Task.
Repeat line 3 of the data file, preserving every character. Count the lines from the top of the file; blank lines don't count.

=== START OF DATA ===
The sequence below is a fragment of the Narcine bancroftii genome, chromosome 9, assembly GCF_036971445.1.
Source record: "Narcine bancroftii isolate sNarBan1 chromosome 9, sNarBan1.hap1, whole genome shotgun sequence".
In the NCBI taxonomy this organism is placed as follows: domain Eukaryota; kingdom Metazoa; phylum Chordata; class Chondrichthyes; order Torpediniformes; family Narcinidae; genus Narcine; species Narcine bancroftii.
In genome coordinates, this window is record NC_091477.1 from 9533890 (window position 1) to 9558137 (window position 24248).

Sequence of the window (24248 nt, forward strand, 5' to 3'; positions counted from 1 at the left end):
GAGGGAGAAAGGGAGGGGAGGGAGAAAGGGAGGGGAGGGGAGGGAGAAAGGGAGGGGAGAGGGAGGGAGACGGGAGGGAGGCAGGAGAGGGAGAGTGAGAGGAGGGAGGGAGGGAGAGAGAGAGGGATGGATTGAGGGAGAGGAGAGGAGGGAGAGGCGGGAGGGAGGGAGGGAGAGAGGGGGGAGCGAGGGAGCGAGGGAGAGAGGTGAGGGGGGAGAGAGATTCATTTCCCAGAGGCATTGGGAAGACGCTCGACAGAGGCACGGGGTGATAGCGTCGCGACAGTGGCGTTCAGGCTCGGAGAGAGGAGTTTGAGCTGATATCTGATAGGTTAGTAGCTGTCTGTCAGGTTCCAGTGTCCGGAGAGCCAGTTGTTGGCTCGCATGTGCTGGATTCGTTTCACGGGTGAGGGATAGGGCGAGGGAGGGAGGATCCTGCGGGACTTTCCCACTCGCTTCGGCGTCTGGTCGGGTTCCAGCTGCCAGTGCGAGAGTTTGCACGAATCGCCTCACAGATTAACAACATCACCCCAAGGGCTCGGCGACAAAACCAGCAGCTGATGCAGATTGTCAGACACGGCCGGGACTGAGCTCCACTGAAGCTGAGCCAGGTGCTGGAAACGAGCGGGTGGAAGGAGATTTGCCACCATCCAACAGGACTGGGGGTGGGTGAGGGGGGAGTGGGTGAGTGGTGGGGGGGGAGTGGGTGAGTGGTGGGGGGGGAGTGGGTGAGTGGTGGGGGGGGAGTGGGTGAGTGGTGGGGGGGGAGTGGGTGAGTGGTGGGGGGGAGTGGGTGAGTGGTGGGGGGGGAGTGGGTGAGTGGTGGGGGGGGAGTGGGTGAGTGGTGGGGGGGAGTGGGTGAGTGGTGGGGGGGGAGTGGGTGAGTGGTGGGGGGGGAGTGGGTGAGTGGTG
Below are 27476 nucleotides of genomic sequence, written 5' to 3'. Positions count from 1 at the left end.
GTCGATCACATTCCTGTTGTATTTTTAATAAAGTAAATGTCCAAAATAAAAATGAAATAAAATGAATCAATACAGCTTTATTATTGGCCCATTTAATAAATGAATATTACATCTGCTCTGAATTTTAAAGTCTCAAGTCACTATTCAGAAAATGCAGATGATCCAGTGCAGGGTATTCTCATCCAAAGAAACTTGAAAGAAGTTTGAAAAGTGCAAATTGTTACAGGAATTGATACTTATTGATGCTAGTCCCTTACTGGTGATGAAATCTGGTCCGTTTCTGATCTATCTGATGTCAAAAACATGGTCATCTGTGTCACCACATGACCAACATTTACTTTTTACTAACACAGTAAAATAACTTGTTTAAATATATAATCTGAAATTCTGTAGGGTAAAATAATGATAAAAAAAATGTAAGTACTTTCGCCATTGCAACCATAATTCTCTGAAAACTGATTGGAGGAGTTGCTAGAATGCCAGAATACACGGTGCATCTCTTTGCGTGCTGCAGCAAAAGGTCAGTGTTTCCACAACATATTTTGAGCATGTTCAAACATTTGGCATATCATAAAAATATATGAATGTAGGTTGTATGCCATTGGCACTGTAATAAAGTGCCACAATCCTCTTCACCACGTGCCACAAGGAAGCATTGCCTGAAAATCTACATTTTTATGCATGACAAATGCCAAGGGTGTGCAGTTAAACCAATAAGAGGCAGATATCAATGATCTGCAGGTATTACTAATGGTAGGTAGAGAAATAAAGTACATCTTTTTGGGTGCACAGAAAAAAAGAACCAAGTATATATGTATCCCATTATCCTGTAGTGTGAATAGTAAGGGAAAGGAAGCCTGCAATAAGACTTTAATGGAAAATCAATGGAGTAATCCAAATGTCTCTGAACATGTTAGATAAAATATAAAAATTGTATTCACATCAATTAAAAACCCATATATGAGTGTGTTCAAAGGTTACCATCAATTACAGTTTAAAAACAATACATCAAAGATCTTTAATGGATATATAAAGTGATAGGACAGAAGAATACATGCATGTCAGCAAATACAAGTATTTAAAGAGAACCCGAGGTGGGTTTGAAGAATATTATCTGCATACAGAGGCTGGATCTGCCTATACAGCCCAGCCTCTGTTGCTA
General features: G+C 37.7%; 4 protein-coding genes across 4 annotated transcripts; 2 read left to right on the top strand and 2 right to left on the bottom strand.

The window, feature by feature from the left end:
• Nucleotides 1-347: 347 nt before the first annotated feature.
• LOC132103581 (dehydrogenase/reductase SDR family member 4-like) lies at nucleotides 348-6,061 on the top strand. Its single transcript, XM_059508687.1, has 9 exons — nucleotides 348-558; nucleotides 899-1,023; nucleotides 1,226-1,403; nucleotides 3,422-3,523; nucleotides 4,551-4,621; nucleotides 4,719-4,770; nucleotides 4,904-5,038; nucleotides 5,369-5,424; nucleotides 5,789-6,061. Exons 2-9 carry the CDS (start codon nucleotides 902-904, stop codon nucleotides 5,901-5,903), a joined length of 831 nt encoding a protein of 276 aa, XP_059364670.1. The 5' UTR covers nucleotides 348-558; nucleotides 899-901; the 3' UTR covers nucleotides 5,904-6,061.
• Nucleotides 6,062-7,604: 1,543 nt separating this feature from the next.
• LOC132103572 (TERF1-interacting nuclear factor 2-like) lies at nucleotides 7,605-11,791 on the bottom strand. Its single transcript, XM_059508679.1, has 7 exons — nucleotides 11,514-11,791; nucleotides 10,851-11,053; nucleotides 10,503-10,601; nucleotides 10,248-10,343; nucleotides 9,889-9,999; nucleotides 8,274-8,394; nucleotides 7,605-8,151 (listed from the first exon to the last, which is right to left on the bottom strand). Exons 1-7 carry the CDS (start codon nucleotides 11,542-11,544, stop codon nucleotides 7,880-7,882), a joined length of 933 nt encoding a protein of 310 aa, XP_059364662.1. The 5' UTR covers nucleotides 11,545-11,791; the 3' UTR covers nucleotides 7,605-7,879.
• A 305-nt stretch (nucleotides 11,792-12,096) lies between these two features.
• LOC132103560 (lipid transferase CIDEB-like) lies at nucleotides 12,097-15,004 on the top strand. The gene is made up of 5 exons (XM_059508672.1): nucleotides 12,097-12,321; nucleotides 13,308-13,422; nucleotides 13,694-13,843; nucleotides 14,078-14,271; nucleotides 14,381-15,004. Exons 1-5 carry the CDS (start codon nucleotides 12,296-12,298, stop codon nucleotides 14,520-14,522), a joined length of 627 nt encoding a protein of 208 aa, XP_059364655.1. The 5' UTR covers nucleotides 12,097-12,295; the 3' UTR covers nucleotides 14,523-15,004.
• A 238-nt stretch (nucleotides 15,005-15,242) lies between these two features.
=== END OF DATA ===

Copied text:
In the NCBI taxonomy this organism is placed as follows: domain Eukaryota; kingdom Metazoa; phylum Chordata; class Chondrichthyes; order Torpediniformes; family Narcinidae; genus Narcine; species Narcine bancroftii.